This is not a banal opportunity for me to visit Israel, not only because it is only my third visit, but because of the dramatic circumstances. Another bloody suicide-bombing yesterday in Tel Aviv, and in the same time several targeted or untargeted murders of Palestinian civilians, while the US troops preparing for a war in the region have reached the 150 000 I have come here to work, talk, listen, discuss topics of common interest, but also to protest against the Israeli policy in the Occupied Territories, and more generally the way the State of Israel is treating the Palestinian Question, i.e. the rights and lives of the Palestinian people. But I am not very fond of teaching lessons to others, and I would not have come if the protest did not come first, very eloquently, and with considerable risks for themselves, from Israeli Citizens, Intellectuals and Peace Activists. Indeed I want to join this protest, to participate in it in a modest manner.
Rene -- Massad -- The legacy of Jean-Paul Sartre
Palestine / Israel
The legacy of Jean-Paul Sartre
Until European intellectuals take on board the racist basis of the Jewish State, their support for the struggle of the Palestinians will always ring hollow, writes Joseph Massad*
What is it about the nature of Zionism, its racism, and its colonial policies that continues to escape the understanding of many European intellectuals on the left? Why have the Palestinians received so little sympathy from prominent leftist intellectuals such as Jean- Paul Sartre and Michel Foucault or only contingent sympathy from others like Jacques Derrida, Pierre Bourdieu, Etienne Balibar, and Slavoj Zizek? Edward Said wrote once about his encounters with Sartre and Foucault (who were anti-Palestinian) and with Gilles Deleuze (who was anti-Zionist) in this regard. The intellectual and political commitments inaugurated by a pro-Zionist Sartre and observed by Said, however, remain emblematic of many of the attitudes of leftist and liberal European intellectuals today.
While most of these intellectuals have taken public stances against racism and white supremacy, have opposed Nazism and apartheid South Africa, seem to oppose colonialism, old and new, most of them partake of a Sartrian legacy which refuses to see a change in the status of European Jews, who are still represented only as holocaust survivors in Europe. The status of the European Jew as a coloniser who has used racist colonial violence for the last century against the Palestinian people is a status they refuse to recognise and continue to resist vehemently. Although some of these intellectuals have clearly recognised Israeli Jewish violence in, and occupation of, the West Bank and Gaza, they continue to hold on to a pristine image of a Jewish State founded by holocaust survivors rather than by armed colonial settlers.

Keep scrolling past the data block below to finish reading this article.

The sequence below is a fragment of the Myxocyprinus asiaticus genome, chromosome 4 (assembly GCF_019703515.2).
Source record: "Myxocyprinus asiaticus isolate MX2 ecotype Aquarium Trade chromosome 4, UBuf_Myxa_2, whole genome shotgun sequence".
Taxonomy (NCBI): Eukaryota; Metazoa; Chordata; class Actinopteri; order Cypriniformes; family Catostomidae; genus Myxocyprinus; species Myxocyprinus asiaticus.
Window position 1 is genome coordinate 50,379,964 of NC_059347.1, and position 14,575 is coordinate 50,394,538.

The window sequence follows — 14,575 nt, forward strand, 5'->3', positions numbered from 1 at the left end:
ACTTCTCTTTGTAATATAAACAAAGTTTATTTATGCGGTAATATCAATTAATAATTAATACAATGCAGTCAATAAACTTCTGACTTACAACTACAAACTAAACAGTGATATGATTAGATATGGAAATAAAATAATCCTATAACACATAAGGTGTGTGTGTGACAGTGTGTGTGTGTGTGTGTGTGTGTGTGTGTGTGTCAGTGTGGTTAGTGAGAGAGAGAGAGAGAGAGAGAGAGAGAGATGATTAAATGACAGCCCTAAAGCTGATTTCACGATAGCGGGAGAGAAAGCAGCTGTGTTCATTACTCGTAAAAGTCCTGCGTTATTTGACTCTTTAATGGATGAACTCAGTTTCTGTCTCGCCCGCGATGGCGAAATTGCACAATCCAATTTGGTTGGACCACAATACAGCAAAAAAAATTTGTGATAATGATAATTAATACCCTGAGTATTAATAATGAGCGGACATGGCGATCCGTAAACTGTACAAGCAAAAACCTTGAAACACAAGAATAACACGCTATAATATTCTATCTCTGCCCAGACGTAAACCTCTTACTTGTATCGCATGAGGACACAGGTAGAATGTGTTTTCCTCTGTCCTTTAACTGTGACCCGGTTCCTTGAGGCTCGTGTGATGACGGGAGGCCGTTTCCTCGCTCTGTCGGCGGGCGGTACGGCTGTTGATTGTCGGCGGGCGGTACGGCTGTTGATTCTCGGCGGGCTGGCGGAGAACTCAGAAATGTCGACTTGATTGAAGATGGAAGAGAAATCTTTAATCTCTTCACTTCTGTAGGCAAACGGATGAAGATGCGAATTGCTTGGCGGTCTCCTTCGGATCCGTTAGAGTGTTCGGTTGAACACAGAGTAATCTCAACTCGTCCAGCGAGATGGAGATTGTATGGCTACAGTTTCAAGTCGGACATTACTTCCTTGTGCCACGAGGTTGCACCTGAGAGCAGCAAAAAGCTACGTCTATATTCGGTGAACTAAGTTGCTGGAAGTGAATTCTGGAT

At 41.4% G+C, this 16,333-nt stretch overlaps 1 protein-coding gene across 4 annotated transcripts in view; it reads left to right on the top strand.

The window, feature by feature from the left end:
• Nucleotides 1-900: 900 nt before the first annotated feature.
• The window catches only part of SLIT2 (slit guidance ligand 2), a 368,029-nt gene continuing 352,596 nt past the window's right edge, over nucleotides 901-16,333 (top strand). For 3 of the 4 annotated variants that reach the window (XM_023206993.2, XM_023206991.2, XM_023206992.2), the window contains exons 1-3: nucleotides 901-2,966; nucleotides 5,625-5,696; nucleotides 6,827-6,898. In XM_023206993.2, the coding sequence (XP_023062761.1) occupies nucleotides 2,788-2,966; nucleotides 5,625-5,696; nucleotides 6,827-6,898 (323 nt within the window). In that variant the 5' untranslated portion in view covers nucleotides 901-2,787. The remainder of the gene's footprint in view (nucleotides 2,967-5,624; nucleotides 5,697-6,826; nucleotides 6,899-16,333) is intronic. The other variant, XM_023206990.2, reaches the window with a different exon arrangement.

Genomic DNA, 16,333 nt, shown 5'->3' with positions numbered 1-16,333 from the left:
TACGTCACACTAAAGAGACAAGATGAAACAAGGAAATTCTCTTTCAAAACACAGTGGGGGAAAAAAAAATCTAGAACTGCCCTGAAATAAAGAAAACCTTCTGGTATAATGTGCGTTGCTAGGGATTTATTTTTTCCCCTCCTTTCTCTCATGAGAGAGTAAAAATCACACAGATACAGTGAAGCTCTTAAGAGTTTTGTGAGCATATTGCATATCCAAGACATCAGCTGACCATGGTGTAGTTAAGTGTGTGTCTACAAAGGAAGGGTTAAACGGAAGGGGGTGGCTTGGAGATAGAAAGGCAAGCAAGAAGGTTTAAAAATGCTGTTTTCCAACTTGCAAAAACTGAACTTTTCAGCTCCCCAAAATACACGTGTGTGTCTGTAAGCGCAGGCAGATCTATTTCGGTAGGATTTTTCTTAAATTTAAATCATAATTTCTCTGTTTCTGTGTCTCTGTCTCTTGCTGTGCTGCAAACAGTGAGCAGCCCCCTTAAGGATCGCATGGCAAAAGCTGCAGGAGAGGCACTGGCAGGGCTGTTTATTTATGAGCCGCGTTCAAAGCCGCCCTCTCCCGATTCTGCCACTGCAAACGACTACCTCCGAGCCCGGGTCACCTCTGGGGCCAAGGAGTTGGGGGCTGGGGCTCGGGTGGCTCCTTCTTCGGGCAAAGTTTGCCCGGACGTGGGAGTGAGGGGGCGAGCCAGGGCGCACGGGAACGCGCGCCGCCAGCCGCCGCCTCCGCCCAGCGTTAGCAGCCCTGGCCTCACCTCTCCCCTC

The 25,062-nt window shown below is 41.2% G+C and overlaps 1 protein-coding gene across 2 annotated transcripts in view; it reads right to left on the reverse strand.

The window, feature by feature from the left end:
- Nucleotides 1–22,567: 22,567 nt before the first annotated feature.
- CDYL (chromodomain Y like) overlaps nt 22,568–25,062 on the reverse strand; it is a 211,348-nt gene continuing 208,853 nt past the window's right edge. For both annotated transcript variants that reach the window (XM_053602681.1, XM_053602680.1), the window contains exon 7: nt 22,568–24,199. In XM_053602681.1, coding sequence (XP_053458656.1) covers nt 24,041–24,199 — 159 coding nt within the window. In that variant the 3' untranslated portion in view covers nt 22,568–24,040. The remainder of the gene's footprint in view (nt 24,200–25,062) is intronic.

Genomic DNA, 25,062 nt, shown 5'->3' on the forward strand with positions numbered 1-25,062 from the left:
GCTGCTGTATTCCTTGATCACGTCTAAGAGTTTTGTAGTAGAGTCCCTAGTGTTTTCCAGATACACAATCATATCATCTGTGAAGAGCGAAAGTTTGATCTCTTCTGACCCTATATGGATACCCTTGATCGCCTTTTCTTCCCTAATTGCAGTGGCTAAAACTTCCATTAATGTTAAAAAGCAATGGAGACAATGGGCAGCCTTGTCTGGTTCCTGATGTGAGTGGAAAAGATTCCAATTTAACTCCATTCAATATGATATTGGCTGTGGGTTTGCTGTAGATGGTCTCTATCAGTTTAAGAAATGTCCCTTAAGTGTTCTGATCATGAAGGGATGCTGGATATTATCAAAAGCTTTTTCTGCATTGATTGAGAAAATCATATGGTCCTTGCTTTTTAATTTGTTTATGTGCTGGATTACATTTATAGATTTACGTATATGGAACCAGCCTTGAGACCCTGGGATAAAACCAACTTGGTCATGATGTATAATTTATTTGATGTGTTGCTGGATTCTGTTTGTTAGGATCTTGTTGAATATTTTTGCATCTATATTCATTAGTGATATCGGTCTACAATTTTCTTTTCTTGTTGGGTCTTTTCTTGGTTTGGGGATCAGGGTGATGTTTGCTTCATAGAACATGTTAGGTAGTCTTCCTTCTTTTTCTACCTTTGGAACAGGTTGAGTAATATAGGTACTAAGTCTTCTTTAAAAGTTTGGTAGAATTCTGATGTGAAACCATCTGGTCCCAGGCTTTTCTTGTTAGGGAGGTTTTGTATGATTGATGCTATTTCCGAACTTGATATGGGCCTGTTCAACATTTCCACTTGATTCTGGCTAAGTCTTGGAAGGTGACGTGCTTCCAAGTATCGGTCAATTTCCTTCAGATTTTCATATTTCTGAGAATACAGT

In an interview with the Revue d'études palestiniennes in 2000, the late Pierre Bourdieu said: "I have always hesitated to take public positions...because I did not feel sufficiently competent to offer real clarifications about, what is undoubtedly, the most difficult and most tragic question of our times (how to choose between the victims of racist violence par excellence and the victims of these victims?).
If by this, Bourdieu was referring to the holocaust, then he was a victim of Zionist propaganda. No matter how much Zionism continues to resurrect it and claim it as the excuse for its racist violence against the Palestinians, the holocaust does not justify Israel's racist nature. If Bourdieu accepted this, then his dilemma of choosing between Israel and its victims would have been readily resolved.